California Supreme Court Decision a Blow to Affirmative Action
In a decision anticipated to affect many state and local outreach and recruitment programs aimed at increasing participation of women and minorities in public employment, education and contracting, the California Supreme Court struck down a program by the City of San Jose that required companies awarded contracts by the City to show they made an effort to recruit women and minority-owned businesses as sub-contractors. In its first ruling on Prop 209 – the highly contested initiative passed by California voters in 1996 – the court’s decision prohibits “targeted outreach programs” directed exclusively at women and minorities.
Although clearly a set-back for affirmative action proponents, legal analysts believe many local and state government outreach and recruitment programs will survive. For example, the City of Los Angeles requires outreach to “women and minority-owned firms and others.” Expected to become a model for other local governments, the Los Angeles program was cited along with several other outreach efforts as “permissible” by the state Supreme Court’s Chief Justice Ronald M. George in a concurring opinion. George emphasized the court’s ruling “does not prohibit all affirmative action programs or preclude governmental entities in this state from initiating proactive steps … to address the continuing effects of past discrimination or exclusion.”
Even as many local governments were dropping affirmative action programs in the wake of passage of Prop 209, the City of Los Angeles has expanded the percentage of all contracts awarded to minority owned businesses to “near-record highs” according to the Los Angeles Times. Minority owned firms won 13.5% of city contracts, or $1.1 billion, in the past year after dropping sharply following passage of Prop 209. The contracts awarded to women entrepreneurs doubled to 10%, up from 4.5% (the first year data on women was collected).
The Feminist Majority Foundation led a large coalition of women’s and civil rights groups in the statewide Campaign to Stop Prop 209, which passed by a 54 – 46% margin, far below the initiative’s massive lead of 78 – 16% in the polls when the campaign began one year earlier.
Media Resources: Feminist Majority Foundation and Los Angeles Times - December 1, 2000
8/28/2015 Alaska Court Protects Abortion Access for Low-Income Women - The Alaska Superior Court struck down a state law yesterday that would have severely limited abortion access for low-income women in Alaska.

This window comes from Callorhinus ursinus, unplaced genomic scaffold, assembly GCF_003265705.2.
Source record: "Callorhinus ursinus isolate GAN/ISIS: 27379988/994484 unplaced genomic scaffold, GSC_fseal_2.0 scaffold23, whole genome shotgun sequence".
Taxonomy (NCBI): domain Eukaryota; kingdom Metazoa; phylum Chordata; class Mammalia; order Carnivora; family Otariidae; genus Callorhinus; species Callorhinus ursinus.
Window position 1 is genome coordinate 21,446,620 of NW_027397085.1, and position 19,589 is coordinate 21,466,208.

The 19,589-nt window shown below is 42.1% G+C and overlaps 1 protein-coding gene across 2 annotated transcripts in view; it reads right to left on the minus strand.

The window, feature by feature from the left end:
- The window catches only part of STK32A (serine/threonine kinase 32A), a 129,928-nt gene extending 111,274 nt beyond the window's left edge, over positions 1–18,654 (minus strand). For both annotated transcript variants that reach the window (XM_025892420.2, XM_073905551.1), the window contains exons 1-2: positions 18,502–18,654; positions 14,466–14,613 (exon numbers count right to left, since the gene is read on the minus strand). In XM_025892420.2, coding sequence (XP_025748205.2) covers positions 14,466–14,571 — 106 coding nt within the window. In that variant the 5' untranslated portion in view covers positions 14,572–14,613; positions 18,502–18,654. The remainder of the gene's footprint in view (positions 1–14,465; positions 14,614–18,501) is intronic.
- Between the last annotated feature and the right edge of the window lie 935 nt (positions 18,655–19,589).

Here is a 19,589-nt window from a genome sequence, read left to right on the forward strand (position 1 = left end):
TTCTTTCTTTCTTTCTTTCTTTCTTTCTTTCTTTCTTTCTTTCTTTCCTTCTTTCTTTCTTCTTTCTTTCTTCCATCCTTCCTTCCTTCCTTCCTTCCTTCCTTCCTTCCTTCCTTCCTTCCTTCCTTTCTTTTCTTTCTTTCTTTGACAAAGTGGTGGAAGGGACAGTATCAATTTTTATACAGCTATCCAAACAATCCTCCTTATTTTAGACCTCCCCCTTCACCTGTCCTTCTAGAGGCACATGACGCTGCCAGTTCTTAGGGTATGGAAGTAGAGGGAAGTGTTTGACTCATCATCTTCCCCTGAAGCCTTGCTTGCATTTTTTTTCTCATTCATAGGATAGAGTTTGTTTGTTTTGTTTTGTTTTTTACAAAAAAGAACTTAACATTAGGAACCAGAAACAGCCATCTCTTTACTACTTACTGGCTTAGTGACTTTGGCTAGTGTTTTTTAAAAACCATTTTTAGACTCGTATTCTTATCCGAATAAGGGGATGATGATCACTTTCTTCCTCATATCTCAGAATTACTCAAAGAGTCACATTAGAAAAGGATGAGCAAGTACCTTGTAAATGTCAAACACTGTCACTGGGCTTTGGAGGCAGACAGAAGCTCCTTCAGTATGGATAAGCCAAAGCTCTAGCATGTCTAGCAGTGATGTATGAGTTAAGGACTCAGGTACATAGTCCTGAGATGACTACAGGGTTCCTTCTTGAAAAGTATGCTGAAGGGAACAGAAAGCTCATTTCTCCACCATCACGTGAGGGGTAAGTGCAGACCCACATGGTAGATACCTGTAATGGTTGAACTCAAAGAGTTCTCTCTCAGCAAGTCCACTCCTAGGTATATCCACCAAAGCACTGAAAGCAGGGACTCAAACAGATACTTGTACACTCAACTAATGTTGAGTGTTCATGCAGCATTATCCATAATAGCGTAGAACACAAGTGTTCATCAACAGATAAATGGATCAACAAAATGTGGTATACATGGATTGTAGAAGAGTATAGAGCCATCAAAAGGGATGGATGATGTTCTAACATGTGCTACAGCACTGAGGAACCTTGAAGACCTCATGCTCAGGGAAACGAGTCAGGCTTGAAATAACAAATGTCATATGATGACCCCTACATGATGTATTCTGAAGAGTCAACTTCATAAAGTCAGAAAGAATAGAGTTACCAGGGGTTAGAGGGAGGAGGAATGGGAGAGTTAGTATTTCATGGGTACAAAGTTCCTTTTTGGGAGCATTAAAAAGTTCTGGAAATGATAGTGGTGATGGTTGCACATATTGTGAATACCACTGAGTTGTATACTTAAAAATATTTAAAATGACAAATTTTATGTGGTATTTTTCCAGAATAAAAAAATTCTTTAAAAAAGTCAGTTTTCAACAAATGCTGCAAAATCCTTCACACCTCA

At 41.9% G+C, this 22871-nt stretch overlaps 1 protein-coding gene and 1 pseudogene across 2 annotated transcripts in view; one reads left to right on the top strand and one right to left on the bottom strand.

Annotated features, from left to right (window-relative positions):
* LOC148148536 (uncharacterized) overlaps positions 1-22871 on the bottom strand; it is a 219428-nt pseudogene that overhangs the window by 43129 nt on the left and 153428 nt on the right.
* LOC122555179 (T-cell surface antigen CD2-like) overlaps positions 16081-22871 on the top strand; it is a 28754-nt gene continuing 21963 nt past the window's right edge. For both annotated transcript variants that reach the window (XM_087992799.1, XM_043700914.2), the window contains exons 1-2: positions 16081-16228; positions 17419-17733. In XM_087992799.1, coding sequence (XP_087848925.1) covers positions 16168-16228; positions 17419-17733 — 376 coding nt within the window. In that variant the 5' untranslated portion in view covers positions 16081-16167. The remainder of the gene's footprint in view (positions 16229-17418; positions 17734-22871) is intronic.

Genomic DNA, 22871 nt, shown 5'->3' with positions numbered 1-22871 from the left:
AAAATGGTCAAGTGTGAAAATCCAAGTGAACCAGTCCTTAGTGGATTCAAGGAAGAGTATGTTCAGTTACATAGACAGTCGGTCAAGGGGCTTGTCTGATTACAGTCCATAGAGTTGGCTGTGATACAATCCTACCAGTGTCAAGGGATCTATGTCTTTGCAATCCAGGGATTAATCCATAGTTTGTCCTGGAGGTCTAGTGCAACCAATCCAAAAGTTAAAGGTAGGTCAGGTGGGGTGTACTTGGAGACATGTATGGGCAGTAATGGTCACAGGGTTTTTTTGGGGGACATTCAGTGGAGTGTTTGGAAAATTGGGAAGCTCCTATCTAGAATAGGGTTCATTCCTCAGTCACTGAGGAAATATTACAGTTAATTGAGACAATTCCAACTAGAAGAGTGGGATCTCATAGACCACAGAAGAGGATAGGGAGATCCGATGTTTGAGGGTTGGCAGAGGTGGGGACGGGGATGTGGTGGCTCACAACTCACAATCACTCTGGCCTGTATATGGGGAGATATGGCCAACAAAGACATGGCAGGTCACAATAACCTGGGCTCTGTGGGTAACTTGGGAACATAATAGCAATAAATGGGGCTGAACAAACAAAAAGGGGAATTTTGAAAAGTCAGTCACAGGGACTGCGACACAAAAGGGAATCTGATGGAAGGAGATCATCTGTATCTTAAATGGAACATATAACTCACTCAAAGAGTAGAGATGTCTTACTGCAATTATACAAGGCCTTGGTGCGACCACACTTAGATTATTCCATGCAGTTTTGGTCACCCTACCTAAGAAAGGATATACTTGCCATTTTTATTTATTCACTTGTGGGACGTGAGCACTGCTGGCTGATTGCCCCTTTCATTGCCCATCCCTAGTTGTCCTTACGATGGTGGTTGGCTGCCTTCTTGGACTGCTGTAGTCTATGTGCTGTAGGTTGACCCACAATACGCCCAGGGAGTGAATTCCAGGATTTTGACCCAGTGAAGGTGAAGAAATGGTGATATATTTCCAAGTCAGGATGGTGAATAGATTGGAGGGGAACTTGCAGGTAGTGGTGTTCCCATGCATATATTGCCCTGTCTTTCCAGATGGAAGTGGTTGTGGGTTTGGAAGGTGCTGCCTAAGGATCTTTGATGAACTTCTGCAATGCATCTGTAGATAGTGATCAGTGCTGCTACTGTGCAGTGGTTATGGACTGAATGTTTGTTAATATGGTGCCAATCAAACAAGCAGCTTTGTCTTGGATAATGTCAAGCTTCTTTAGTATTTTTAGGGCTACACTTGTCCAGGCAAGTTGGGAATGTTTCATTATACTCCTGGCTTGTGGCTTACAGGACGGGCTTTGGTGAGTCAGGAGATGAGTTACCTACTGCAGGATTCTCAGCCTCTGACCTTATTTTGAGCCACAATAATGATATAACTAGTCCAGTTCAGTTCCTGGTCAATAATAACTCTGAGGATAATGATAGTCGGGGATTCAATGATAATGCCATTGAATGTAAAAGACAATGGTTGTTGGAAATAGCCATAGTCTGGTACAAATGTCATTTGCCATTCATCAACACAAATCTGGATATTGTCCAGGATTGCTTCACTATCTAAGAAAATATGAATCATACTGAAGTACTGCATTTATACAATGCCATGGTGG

The state's Superior Court also struck down a Department of Health and Social Services regulation that placed narrow specifications on Medicaid coverage for abortions, requiring that Medicaid-funded abortions be determined by a physician to be "medically necessary." Last year, the Center for Reproductive Rights, the American Civil Liberties Union, and Planned Parenthood sued on behalf of the Planned Parenthood of the Great Northwest, claiming that the narrow definition of "medically necessary" arbitrarily established conditions designed to restrict the ability of low-income women to access abortion services.
The law was temporarily blocked last July by an Alaskan state court judge.
Superior Court Judge John Suddock ordered yesterday that the state be blocked from implementing this regulation, ruling that it placed an undue burden on low-income women seeking abortion services in Alaska.
"By providing health care to all poor Alaskans except women who need abortions, the challenged regulation violates the state constitutional guarantee of 'equal rights, opportunities, and protection under the law'," the ruling read.
"We applaud the superior court for striing down these cruel restrictions on women's health and rights that violate the Alaska Constitution," said Chris Charbonneau, CEO of Planned Parenthood of the Great Northwest and the Hawaiian Islands. . . .
8/26/2015 Saudi Women Prepare to Vote for the First Time - The fight for gender equality is making slow but notable progress in Saudi Arabia, where women will be allowed to vote for the first time in upcoming December elections.
This shift in Saudi law came in 2011, when a royal decree announced that women would be allowed to vote and run in local elections beginning in December of 2015. . . .